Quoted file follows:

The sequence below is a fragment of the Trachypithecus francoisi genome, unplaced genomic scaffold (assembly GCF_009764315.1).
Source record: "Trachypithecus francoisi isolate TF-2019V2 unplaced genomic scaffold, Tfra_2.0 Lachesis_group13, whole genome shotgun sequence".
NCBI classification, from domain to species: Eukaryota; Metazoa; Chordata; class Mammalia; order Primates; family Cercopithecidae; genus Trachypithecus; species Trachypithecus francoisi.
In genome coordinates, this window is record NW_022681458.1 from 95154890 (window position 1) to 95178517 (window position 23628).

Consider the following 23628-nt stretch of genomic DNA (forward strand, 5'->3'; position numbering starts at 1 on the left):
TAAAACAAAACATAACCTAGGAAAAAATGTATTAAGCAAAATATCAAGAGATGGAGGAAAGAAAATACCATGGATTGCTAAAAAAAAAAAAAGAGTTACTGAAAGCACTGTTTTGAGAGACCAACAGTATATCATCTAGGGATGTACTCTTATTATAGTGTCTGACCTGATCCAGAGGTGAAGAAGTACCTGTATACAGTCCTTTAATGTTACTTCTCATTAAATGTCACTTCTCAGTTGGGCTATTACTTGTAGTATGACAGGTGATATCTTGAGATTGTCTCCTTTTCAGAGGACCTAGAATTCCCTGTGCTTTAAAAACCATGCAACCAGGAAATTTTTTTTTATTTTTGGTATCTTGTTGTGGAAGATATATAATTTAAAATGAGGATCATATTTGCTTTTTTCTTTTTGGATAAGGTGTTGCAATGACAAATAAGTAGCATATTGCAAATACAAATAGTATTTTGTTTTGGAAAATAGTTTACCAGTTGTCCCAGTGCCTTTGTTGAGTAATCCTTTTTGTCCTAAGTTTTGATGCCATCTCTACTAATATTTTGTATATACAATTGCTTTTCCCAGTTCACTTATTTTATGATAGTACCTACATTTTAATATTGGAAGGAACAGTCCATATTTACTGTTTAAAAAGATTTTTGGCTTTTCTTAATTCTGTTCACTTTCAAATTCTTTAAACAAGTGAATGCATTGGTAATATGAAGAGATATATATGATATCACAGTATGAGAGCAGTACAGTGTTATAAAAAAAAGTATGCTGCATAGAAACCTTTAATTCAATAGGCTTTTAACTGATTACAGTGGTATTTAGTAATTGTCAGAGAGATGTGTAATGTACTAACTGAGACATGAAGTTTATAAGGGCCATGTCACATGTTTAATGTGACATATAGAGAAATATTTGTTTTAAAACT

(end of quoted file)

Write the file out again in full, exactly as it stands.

The sequence below is a fragment of the Trachypithecus francoisi genome, unplaced genomic scaffold (assembly GCF_009764315.1).
Source record: "Trachypithecus francoisi isolate TF-2019V2 unplaced genomic scaffold, Tfra_2.0 Lachesis_group13, whole genome shotgun sequence".
NCBI classification, from domain to species: Eukaryota; Metazoa; Chordata; class Mammalia; order Primates; family Cercopithecidae; genus Trachypithecus; species Trachypithecus francoisi.
In genome coordinates, this window is record NW_022681458.1 from 95154890 (window position 1) to 95178517 (window position 23628).

Consider the following 23628-nt stretch of genomic DNA (forward strand, 5'->3'; position numbering starts at 1 on the left):
TAAAACAAAACATAACCTAGGAAAAAATGTATTAAGCAAAATATCAAGAGATGGAGGAAAGAAAATACCATGGATTGCTAAAAAAAAAAAAAGAGTTACTGAAAGCACTGTTTTGAGAGACCAACAGTATATCATCTAGGGATGTACTCTTATTATAGTGTCTGACCTGATCCAGAGGTGAAGAAGTACCTGTATACAGTCCTTTAATGTTACTTCTCATTAAATGTCACTTCTCAGTTGGGCTATTACTTGTAGTATGACAGGTGATATCTTGAGATTGTCTCCTTTTCAGAGGACCTAGAATTCCCTGTGCTTTAAAAACCATGCAACCAGGAAATTTTTTTTTATTTTTGGTATCTTGTTGTGGAAGATATATAATTTAAAATGAGGATCATATTTGCTTTTTTCTTTTTGGATAAGGTGTTGCAATGACAAATAAGTAGCATATTGCAAATACAAATAGTATTTTGTTTTGGAAAATAGTTTACCAGTTGTCCCAGTGCCTTTGTTGAGTAATCCTTTTTGTCCTAAGTTTTGATGCCATCTCTACTAATATTTTGTATATACAATTGCTTTTCCCAGTTCACTTATTTTATGATAGTACCTACATTTTAATATTGGAAGGAACAGTCCATATTTACTGTTTAAAAAGATTTTTGGCTTTTCTTAATTCTGTTCACTTTCAAATTCTTTAAACAAGTGAATGCATTGGTAATATGAAGAGATATATATGATATCACAGTATGAGAGCAGTACAGTGTTATAAAAAAAAGTATGCTGCATAGAAACCTTTAATTCAATAGGCTTTTAACTGATTACAGTGGTATTTAGTAATTGTCAGAGAGATGTGTAATGTACTAACTGAGACATGAAGTTTATAAGGGCCATGTCACATGTTTAATGTGACATATAGAGAAATATTTGTTTTAAAACT